For anyone wanting to grow a vine under a redbud tree, this depends. For the most part, you don't want to attach a vine to a tree, as over time, it can take over.
Although having a gorgeous flowering vine grow up at the base of your tree can sound picture-perfect, doing this could cause your redbud to become sick.
Remember, redbuds have shallow root systems. Adversely, many vines have sprawling, invasive roots, which can cause trouble for your healthy tree.
Furthermore, a vine isn't always non-toxic, which could hurt your redbud from the outside and beneath the soil. So, we don't recommend planting any vines on or near a redbud tree.
Will Grass Grow Under A Redbud?
Depending on the variety of grass you have, there is a chance it will thrive under your redbud tree. Typically, grass varieties that like the shade will do best underneath a redbud.
These include Fine fescue, tall fescue, red fescue, and Chewings fescue. In addition, the grass you plant or have needs to handle excess moisture well, which, luckily, many types of grass do.
It's pretty common to have grass surrounding a redbud, as these trees are decorative, so this idea isn't as far out there as you may think.
In general, trees that don't shed too much (like pines) can sustain grass below them. Redbud trees produce gorgeous flowers in the spring, but besides that, they don't shed too much extra foliage/debris.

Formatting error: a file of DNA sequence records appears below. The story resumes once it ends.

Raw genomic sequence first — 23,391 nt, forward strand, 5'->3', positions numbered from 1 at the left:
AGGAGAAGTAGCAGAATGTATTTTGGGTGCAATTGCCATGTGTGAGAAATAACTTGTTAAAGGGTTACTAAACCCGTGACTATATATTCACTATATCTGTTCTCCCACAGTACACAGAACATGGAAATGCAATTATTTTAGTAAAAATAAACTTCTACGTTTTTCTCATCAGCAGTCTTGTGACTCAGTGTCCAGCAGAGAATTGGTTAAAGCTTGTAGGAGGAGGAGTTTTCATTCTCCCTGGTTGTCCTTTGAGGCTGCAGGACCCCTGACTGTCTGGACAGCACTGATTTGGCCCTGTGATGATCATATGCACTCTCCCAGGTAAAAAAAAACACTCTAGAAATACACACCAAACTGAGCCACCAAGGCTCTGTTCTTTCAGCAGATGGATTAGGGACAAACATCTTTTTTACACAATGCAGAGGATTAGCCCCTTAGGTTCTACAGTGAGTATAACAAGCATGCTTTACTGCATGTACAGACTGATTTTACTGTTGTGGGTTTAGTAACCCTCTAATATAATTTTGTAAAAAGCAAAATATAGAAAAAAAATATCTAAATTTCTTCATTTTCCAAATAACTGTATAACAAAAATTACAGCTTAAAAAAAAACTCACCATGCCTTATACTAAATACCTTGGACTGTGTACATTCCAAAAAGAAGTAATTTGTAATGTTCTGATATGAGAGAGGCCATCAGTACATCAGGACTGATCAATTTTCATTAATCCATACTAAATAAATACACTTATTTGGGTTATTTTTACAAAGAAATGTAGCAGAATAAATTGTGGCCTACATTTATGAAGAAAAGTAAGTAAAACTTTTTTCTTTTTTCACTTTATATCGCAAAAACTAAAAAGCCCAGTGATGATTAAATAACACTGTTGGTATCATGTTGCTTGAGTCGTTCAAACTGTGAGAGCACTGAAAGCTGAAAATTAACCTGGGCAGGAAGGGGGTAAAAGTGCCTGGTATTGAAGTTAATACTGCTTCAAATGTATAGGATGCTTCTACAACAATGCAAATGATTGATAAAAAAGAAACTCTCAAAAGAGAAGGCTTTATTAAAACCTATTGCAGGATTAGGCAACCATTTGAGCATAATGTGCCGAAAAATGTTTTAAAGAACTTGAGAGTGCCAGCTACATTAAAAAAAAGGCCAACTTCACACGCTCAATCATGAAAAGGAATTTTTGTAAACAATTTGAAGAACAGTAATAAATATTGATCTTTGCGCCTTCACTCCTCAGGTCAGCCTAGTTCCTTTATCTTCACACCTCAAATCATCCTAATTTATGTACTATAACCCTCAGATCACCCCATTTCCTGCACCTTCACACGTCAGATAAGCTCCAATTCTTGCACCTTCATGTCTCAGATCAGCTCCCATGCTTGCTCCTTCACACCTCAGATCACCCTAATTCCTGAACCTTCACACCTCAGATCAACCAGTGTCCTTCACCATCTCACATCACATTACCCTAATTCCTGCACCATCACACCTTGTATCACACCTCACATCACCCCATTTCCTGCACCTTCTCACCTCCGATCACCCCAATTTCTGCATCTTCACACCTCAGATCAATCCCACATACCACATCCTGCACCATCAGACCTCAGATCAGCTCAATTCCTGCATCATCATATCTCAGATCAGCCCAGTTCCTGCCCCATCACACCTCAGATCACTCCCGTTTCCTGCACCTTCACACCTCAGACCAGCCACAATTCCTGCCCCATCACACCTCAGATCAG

Therefore, your grass below shouldn't run into patchiness or bald spots, which is essential.
How Big Do Redbud Trees Get?
You can typically expect a redbud tree to get between 20 and 25 feet tall. On top of that, most varieties will also be as wide as 25-30 feet, which means they need plenty of room to grow.
Considering these trees are beautiful to look at when they're flowering, this massive size can mean a garden full of bright red, purple, and pinkish blooms during springtime.
In addition, redbuds are moderate growers, reaching about ten feet in 5-6 years.
Many experts have recorded redbud trees growing at a rate of 1-2 feet annually, which can add up over time in the bigger picture.
Therefore, the bigger and more mature your redbud, the more shade it will provide for your yard. As we said, this can be a saving grace for some plant species, while others may not like it.
You also want to consider how much your mature redbud's roots will sprawl, as this can be as much as 10-15 feet in full-size trees.
To Tie Things Together
Whether you have one redbud in your backyard or ten, it's vital to understand how to grow things below them. We found plenty of options to try, including moss phlox, Virginia bluebells, Evergreen candytuft, Spotted dead-nettle, wild blue phlox, and even daffodils.
In addition, you want to make sure whatever you plant under a redbud won't invade its root system. Considering redbuds are more delicate, introducing new plants isn't always a good idea.
Regardless, try to find species that don't mind the shade, moister soil, and other roots nearby: good luck gardening!